Tuesday, April 6, 2010

Two Canadian men, each given up for adoption at a young age, were separately searching for their biological families when they learned that all they had to do was walk across the street.
The two men discovered that they were brothers -- and neighbors -- the Canadian Press reported.
The surprise came when one of the men, Tommy Larkin, was speaking with someone from the adoption agency about the identity of his brother.
"She gave me his name and asked me four or five times if I knew him," Larkin told a local newspaper. "I said I didn't and she kept asking me if I was sure I haven't met him."
Then she gave him his newfound brother's address.
"I am looking at the house right now," he said.
Larkin, 30, and Stephen Goosney, 29, were born a year and half apart and had been living across the street from each other for seven months before the adoption agency connected the two, the Canadian Press reported.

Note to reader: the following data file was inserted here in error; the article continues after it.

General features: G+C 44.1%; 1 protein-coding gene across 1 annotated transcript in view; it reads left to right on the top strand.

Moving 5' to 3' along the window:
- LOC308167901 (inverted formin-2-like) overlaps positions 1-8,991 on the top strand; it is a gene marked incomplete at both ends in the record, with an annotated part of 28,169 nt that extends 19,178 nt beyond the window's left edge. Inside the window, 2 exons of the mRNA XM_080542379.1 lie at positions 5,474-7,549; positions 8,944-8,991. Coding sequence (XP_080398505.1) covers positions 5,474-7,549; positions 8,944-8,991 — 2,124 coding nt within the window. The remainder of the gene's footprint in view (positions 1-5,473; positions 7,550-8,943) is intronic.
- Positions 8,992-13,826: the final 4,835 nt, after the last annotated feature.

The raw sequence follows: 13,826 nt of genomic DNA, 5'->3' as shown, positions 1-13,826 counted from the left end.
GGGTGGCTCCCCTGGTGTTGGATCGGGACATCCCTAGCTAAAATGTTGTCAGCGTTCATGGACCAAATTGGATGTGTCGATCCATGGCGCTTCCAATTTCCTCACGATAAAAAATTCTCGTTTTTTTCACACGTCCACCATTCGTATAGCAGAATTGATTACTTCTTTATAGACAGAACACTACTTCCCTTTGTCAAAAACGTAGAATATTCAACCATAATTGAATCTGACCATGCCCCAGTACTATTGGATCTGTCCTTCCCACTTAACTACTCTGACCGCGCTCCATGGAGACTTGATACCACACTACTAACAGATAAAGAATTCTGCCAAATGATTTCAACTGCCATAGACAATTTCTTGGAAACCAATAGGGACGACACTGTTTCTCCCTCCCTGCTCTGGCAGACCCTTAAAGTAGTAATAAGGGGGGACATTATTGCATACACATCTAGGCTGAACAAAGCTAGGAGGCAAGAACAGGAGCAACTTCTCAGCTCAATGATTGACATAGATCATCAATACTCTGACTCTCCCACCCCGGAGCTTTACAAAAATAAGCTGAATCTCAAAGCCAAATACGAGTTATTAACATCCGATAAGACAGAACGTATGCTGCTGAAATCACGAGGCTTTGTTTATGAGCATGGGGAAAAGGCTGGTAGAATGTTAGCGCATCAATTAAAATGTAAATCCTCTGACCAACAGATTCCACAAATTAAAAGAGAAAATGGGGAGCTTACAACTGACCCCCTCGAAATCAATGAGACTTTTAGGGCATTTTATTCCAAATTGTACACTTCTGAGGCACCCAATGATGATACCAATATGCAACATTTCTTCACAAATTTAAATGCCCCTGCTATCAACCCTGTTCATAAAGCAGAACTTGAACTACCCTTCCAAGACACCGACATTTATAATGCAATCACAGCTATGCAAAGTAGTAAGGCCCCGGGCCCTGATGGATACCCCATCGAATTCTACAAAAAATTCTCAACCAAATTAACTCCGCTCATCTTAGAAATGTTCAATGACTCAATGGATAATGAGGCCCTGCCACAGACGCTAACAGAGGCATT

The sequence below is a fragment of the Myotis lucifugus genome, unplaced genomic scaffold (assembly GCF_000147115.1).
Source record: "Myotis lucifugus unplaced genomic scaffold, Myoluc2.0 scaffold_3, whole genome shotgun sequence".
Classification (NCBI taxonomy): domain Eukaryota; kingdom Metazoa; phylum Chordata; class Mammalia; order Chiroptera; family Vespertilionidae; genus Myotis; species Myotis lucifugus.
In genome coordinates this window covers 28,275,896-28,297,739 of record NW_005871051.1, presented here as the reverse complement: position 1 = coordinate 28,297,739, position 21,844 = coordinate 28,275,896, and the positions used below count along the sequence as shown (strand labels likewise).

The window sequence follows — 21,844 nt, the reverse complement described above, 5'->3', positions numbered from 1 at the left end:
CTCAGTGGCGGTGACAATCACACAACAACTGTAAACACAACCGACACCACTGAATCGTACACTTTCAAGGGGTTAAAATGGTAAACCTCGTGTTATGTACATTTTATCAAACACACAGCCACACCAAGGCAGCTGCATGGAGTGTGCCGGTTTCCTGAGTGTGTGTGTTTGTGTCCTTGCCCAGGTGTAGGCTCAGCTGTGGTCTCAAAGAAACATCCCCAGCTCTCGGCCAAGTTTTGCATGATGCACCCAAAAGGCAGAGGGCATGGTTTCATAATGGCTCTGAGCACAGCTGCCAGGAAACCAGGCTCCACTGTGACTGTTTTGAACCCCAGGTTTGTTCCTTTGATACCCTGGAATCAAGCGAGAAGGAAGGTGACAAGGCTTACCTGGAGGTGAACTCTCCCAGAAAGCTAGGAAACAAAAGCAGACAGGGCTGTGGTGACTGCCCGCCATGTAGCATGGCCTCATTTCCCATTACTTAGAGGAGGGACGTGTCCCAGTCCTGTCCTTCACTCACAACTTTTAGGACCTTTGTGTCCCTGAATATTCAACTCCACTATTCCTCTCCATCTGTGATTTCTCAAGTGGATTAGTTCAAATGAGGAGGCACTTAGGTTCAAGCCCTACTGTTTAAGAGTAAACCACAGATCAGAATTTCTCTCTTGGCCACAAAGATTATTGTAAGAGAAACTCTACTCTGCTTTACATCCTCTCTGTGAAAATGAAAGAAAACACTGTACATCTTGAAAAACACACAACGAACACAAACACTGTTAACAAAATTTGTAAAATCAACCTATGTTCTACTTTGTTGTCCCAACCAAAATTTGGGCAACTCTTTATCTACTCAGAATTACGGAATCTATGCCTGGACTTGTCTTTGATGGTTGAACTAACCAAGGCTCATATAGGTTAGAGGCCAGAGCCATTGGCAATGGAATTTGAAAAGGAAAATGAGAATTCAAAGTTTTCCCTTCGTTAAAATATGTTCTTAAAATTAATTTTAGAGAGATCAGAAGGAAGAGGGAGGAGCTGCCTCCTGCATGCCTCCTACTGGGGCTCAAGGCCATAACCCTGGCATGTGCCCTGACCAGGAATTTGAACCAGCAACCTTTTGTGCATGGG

"It was all pretty overwhelming," Goosney said. "It's been good. We have been seeing each other pretty much every day, just hanging out and trying to catch up."
They both said they started looking for their family because they wanted to know more about their medial history. They still are looking to find the rest of their family, but they don't have much to go on.
"It feels different, having someone I can call a brother," Goosney said. "It is the bloodline. We both have families, but this as close as it gets."

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